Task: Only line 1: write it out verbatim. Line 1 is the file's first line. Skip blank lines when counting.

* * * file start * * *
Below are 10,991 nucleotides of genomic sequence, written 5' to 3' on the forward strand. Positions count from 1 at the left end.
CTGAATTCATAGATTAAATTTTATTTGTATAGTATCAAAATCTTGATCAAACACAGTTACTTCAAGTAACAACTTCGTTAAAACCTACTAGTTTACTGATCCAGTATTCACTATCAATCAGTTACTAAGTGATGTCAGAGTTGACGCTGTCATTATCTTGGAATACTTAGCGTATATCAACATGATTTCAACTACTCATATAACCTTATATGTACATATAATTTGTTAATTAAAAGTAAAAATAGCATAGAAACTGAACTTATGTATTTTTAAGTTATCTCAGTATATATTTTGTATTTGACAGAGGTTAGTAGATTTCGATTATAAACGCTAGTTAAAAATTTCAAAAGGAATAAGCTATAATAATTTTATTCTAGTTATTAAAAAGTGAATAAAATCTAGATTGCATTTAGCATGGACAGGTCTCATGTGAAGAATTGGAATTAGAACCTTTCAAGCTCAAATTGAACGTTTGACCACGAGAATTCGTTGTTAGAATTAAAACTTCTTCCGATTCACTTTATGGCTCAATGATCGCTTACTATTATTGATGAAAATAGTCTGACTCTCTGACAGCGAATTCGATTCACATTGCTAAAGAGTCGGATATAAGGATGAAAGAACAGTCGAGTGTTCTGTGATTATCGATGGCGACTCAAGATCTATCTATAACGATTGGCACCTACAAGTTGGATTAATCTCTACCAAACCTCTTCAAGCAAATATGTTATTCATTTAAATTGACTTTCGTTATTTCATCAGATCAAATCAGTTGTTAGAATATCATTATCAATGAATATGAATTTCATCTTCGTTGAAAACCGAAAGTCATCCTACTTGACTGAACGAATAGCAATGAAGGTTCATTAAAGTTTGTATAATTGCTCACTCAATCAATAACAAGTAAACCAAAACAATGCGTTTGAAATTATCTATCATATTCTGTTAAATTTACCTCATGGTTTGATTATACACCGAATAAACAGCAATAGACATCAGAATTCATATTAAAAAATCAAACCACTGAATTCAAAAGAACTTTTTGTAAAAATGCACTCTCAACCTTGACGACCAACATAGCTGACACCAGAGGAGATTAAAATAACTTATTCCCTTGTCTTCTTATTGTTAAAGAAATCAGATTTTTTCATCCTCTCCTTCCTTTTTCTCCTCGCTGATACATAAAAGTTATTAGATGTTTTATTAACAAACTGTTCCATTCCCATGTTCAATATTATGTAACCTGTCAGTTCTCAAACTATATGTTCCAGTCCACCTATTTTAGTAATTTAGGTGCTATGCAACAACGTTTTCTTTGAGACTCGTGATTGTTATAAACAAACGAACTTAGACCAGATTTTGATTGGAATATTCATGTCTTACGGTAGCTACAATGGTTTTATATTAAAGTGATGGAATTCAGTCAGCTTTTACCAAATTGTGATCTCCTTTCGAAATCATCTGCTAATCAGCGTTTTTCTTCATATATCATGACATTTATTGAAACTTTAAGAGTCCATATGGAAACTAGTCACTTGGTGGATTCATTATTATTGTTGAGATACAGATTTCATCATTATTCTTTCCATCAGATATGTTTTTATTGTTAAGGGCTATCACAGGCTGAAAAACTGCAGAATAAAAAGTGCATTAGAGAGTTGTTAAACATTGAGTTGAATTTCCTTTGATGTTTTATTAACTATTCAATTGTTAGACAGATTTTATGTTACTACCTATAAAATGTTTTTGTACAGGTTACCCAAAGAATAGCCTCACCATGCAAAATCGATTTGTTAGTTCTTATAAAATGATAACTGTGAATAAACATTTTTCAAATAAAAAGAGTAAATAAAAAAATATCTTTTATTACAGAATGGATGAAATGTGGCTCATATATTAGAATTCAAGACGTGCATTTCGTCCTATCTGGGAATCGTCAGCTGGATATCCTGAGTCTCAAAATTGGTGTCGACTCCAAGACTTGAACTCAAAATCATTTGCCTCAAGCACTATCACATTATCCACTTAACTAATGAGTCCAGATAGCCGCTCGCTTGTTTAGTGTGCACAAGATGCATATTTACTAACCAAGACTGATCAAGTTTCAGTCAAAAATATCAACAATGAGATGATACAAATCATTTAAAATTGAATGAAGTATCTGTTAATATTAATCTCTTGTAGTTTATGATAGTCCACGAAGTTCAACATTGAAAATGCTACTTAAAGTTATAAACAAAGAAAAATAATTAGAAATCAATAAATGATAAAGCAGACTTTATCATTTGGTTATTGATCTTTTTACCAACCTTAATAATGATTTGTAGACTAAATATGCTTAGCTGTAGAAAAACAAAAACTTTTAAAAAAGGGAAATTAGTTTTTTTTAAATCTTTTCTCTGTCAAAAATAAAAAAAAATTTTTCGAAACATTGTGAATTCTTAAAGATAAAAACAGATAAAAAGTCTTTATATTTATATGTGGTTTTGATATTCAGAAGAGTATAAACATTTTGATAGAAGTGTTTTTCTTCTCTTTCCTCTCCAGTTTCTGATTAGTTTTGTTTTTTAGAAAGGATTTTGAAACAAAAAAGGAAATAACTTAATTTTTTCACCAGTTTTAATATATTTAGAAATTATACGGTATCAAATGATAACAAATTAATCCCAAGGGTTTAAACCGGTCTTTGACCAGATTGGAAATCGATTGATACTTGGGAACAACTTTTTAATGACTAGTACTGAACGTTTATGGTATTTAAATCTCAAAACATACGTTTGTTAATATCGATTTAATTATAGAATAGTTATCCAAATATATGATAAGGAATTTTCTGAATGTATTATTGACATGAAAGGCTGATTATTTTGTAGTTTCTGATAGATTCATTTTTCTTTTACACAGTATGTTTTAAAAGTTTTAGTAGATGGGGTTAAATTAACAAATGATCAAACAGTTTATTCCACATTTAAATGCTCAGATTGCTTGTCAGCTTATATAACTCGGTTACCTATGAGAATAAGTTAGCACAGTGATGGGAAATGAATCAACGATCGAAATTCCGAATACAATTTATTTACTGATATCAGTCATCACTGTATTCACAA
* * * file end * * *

Below are 10,991 nucleotides of genomic sequence, written 5' to 3' on the forward strand. Positions count from 1 at the left end.